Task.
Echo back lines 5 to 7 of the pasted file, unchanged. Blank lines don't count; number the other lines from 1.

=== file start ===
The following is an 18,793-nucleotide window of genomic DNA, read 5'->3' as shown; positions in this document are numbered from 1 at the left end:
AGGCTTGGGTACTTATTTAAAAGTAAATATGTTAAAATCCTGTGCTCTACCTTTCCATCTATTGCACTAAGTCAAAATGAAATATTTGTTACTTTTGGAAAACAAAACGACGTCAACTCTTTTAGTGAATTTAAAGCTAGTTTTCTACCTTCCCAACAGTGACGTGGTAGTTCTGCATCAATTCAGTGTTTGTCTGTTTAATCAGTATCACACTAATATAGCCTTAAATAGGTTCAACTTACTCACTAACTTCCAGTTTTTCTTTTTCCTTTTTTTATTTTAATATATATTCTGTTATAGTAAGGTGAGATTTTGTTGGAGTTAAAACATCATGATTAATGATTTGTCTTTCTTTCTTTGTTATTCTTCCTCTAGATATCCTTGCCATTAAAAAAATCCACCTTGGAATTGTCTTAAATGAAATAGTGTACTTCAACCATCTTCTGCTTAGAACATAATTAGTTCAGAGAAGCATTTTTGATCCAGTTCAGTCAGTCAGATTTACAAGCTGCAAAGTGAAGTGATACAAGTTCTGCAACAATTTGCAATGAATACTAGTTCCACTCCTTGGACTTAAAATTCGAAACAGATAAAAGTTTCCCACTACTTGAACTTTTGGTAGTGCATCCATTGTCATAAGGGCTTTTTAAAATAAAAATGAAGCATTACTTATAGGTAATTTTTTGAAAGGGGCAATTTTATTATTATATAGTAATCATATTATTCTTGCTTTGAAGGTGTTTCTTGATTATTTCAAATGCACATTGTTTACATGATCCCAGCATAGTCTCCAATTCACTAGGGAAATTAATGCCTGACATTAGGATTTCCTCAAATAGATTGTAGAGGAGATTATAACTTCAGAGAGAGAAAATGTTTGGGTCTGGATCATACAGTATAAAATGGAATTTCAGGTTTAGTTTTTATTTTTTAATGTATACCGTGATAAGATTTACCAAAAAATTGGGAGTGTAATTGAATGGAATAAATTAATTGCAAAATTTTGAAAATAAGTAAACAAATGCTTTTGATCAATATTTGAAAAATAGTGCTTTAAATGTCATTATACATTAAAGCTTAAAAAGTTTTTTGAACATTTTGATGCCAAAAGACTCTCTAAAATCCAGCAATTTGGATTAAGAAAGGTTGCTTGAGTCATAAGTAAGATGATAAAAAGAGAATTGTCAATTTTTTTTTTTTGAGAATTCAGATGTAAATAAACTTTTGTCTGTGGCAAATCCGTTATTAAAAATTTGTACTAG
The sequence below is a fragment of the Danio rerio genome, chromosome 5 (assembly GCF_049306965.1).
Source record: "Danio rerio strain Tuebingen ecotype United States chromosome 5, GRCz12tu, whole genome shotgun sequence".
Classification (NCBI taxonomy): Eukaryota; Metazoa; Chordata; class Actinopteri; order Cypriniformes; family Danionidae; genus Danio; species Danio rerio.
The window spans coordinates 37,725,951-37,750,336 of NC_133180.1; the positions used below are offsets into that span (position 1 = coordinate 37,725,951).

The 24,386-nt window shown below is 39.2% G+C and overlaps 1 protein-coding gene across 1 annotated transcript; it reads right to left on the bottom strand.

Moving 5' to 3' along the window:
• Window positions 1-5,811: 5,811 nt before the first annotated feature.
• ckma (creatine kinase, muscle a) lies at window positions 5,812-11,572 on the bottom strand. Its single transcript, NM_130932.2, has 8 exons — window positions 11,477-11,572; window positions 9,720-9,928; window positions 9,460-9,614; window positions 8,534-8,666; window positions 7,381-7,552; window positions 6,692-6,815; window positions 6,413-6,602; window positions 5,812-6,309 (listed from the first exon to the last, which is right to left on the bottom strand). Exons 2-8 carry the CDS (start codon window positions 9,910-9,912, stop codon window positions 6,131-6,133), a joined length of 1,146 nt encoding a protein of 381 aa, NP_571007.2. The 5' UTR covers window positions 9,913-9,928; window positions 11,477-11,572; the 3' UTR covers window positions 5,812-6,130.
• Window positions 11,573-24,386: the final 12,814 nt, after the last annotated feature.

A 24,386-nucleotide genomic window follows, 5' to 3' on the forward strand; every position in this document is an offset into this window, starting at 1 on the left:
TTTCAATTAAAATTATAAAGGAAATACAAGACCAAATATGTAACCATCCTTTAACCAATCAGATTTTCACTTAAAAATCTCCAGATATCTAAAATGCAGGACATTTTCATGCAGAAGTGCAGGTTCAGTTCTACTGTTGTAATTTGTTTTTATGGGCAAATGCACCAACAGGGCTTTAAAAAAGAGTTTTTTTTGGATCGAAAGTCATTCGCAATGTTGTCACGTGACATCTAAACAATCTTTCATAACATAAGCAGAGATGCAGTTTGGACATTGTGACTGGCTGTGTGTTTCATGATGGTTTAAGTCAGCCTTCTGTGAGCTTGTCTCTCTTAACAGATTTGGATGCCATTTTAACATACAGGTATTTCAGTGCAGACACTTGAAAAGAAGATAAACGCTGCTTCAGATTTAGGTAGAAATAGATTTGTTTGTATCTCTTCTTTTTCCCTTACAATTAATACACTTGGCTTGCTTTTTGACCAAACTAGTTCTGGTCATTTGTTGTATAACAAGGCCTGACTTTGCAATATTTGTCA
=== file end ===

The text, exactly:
Classification (NCBI taxonomy): Eukaryota; Metazoa; Chordata; class Actinopteri; order Cypriniformes; family Danionidae; genus Danio; species Danio rerio.
The window spans coordinates 37,725,951-37,750,336 of NC_133180.1; the positions used below are offsets into that span (position 1 = coordinate 37,725,951).

The 24,386-nt window shown below is 39.2% G+C and overlaps 1 protein-coding gene across 1 annotated transcript; it reads right to left on the bottom strand.